If the Clashes 1980’s hit, Should I stay or should I go, be running through your head, I’m guessing you’ve been counter offered.

Let’s go back to the process that got you in this conundrum; you’ve either applied or been approached for a new opportunity. You’ve updated your CV, shared your story, attended interview, had referees contacted, presented with a letter of offer and resigned.  You’re just about to sign the document and serve out your notice but now your current employer has made a counter offer. Usually this looks like an increase in salary and benefits, possibly even the promise of a new title or an exciting project.

Now what do you do? Do you stay or do you go?

Counter offers usually occur in a competitive market as organisations sometime realise too late that they need to keep their valuable talent. Firstly, I would suggest you consider the motive behind the counter offer. It is always flattering to be recognised, albeit at the 11th hour, that management need you in their business. However, this doesn’t usually solve the underlying issues that allowed you to pursue a new opportunity in the first place.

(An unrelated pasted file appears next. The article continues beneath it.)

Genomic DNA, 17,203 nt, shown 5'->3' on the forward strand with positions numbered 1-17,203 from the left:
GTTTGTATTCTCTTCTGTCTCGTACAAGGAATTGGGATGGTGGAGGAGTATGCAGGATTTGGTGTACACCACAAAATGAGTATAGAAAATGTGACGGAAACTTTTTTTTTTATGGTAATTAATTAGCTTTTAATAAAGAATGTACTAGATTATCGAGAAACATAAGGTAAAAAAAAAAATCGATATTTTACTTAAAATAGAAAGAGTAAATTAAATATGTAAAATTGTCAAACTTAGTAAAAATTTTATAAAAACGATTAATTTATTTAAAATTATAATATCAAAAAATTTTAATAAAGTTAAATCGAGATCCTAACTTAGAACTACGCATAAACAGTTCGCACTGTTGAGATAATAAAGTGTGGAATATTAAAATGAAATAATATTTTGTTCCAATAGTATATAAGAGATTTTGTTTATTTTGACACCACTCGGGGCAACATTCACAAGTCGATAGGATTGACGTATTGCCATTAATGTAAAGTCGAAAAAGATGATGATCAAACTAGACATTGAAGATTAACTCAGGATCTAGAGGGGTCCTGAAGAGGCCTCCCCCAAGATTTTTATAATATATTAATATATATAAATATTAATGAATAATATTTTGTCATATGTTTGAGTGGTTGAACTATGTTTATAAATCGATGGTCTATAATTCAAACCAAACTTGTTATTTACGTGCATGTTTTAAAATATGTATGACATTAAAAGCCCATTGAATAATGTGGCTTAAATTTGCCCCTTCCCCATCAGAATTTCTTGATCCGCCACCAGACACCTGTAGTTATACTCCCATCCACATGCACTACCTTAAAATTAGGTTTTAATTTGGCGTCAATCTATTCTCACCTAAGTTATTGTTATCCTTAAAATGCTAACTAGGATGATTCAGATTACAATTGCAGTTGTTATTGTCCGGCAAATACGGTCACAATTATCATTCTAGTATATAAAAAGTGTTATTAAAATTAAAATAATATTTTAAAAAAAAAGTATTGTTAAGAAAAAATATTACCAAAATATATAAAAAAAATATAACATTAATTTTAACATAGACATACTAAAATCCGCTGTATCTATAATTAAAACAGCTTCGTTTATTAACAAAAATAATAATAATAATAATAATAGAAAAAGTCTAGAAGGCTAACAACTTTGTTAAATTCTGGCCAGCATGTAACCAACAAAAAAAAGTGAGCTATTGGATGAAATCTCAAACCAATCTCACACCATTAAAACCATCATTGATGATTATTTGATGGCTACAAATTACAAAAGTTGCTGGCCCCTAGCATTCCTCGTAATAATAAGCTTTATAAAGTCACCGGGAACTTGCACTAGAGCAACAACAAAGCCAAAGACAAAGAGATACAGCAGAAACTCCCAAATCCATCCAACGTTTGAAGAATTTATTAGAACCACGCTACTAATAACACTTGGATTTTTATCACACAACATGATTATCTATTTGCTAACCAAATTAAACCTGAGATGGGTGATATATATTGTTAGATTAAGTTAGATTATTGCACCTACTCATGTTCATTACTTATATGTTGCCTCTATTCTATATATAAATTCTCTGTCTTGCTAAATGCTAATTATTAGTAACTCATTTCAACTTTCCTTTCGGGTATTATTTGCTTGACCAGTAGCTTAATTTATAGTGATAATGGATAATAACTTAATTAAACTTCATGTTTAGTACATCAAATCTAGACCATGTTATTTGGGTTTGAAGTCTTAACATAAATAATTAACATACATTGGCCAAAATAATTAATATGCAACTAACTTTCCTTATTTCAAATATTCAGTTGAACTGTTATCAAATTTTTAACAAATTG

Some points to ponder:

  • Once a resignation has been received, trust has been broken & can be difficult to reverse. Your loyalty maybe questioned.
  • Money although a driver doesn’t always reflect job satisfaction
  • Those deal breakers that had you considering a move will usually still persist
  • Does your job security now become more expendable? Has your organisation now developed a contingency plan to manage without you?

Not to frighten you with statistics, but 80% of people who do accept their current employers counter offer often leave or are let go within a year.

Should you decide that it’s definitely time to go and pursue some new challenges, don’t forget it’s always worthwhile leaving on good terms.  

Written by Margaret O’Malley, National Research Manager/Senior Consultant

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